When Nero dispatched Gessius Floras to Caesarea in 64, the elements of a perfect storm were gathering. Florus’ mandate for ruthless revenue collection from Jerusalem’s temple with its world-famous wealth … made the nightmare scenario a reality. Judaeans now faced an auxiliary army itching to have free rein against them, with little constraint from the equestrian prefect if they resisted his efforts to seize temple funds, which they would inevitably do (War 2.277—344). Florus appears to have fully exploited the existing hatreds to intimidate and silence Judaeans or worse.
The Judeans in Caesarea desperately begged Rome to allow Caesarea to be recognized as a Judean city. But Nero flatly denied their request. Nero had no patience for Judean complaints about the Samarian force dominating and apparently showing unjust bias against them.
To protect the temple younger priests, ignoring the advice of their elders and the Pharisees, used the temple force to prevent all foreign access to the temple. This act broke with the custom of the temple having allowed sacrifices by all ethnic groups.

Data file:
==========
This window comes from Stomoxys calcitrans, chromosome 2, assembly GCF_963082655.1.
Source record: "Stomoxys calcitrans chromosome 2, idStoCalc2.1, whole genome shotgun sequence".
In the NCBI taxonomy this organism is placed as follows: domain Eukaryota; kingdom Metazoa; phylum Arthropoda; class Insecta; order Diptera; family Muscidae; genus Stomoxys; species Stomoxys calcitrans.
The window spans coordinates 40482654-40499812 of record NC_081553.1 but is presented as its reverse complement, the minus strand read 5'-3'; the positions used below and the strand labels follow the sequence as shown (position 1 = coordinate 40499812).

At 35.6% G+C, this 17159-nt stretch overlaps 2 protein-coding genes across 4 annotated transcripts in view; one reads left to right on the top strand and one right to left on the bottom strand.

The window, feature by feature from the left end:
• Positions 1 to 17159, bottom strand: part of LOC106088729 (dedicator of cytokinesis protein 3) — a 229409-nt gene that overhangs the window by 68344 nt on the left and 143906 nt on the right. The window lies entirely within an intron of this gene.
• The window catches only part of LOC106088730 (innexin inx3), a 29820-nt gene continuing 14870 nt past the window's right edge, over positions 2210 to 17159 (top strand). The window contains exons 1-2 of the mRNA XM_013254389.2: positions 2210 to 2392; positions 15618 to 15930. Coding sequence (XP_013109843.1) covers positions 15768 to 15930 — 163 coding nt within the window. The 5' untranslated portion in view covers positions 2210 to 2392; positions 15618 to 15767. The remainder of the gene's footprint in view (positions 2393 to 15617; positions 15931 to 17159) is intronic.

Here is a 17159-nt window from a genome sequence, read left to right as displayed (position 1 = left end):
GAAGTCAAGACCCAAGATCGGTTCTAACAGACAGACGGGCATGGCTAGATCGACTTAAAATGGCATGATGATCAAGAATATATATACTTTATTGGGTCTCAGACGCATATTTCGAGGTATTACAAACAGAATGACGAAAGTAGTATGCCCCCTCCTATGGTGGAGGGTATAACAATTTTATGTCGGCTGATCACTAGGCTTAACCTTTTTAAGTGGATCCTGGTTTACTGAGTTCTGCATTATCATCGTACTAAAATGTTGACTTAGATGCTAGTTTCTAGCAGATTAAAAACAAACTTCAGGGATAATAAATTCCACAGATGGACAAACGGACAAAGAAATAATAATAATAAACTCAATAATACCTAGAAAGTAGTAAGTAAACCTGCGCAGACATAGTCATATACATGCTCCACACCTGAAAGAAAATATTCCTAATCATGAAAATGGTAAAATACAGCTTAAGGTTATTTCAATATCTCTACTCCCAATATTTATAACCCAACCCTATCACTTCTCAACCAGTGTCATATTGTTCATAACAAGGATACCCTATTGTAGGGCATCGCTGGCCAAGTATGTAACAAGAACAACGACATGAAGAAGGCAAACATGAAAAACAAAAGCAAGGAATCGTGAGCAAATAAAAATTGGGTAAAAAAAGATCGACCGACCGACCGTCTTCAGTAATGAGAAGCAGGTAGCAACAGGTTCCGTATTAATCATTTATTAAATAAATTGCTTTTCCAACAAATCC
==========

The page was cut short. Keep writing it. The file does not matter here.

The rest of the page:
The new governor, Cestius, is barraged with complaints about Florus but Florus tells him that it is the Judeans who are in revolt against Roman authority.
Josephus is most outraged that Florus went so far as to not only crucify commoner Judeans but even Judeans of his high social rank, even Roman citizens!
So the people of Judea were outraged both against the new burdens Florus was ruthlessly imposing and the Samarian auxiliary force acting on his behalf. They petitioned king Agrippa to send an embassy to Nero to demand the removal of Florus and to demonstrate that Jerusalem was not at war with Rome. Agrippa refused, apparently believing action would backfire.
Result: popular revolt drove Agrippa out of Jerusalem. Agrippa then with the governor of Syria, Cestius, prepared to march on Judea and Jerusalem to demonstrate to Judea that Rome was still in control and punish those who had already taken up arms. But events overtook them. Violence erupted between soldiers and Judeans. A garrison in Jerusalem was massacred, Jews in Caesarea were slaughtered, and Judeans who felt abandoned by normal channels of justice retaliated violently.